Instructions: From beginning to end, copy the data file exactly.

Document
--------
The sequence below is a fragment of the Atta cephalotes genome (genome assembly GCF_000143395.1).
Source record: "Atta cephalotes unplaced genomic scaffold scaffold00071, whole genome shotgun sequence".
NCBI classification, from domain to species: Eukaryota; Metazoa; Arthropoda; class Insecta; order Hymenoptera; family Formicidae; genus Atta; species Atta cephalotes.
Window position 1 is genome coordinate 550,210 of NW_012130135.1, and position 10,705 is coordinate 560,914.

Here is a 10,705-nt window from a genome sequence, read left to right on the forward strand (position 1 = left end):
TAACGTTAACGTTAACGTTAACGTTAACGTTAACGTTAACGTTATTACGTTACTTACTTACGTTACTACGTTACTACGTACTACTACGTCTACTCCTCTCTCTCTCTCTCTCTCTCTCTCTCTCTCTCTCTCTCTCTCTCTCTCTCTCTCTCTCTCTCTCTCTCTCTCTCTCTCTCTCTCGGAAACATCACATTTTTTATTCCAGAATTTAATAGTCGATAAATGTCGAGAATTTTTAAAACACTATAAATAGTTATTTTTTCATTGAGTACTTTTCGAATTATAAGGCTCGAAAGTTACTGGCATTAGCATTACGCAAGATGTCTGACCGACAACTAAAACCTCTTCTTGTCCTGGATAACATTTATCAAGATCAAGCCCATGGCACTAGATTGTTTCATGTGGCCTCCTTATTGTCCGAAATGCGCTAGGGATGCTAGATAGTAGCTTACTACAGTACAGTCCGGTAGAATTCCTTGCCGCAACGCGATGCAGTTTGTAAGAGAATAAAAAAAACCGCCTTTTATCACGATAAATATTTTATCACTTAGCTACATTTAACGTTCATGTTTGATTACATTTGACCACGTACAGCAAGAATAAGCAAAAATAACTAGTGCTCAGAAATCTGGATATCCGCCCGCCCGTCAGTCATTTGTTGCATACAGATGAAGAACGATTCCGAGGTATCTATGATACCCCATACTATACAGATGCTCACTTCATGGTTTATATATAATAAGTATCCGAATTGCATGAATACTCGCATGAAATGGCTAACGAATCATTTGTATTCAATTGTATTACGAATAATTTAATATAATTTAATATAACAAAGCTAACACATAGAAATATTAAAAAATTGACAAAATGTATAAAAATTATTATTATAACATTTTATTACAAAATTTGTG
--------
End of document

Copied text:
The sequence below is a fragment of the Atta cephalotes genome (genome assembly GCF_000143395.1).
Source record: "Atta cephalotes unplaced genomic scaffold scaffold00071, whole genome shotgun sequence".
NCBI classification, from domain to species: Eukaryota; Metazoa; Arthropoda; class Insecta; order Hymenoptera; family Formicidae; genus Atta; species Atta cephalotes.
Window position 1 is genome coordinate 550,210 of NW_012130135.1, and position 10,705 is coordinate 560,914.

Here is a 10,705-nt window from a genome sequence, read left to right on the forward strand (position 1 = left end):
TAACGTTAACGTTAACGTTAACGTTAACGTTAACGTTAACGTTATTACGTTACTTACTTACGTTACTACGTTACTACGTACTACTACGTCTACTCCTCTCTCTCTCTCTCTCTCTCTCTCTCTCTCTCTCTCTCTCTCTCTCTCTCTCTCTCTCTCTCTCTCTCTCTCTCTCTCTCTCTCGGAAACATCACATTTTTTATTCCAGAATTTAATAGTCGATAAATGTCGAGAATTTTTAAAACACTATAAATAGTTATTTTTTCATTGAGTACTTTTCGAATTATAAGGCTCGAAAGTTACTGGCATTAGCATTACGCAAGATGTCTGACCGACAACTAAAACCTCTTCTTGTCCTGGATAACATTTATCAAGATCAAGCCCATGGCACTAGATTGTTTCATGTGGCCTCCTTATTGTCCGAAATGCGCTAGGGATGCTAGATAGTAGCTTACTACAGTACAGTCCGGTAGAATTCCTTGCCGCAACGCGATGCAGTTTGTAAGAGAATAAAAAAAACCGCCTTTTATCACGATAAATATTTTATCACTTAGCTACATTTAACGTTCATGTTTGATTACATTTGACCACGTACAGCAAGAATAAGCAAAAATAACTAGTGCTCAGAAATCTGGATATCCGCCCGCCCGTCAGTCATTTGTTGCATACAGATGAAGAACGATTCCGAGGTATCTATGATACCCCATACTATACAGATGCTCACTTCATGGTTTATATATAATAAGTATCCGAATTGCATGAATACTCGCATGAAATGGCTAACGAATCATTTGTATTCAATTGTATTACGAATAATTTAATATAATTTAATATAACAAAGCTAACACATAGAAATATTAAAAAATTGACAAAATGTATAAAAATTATTATTATAACATTTTATTACAAAATTTGTG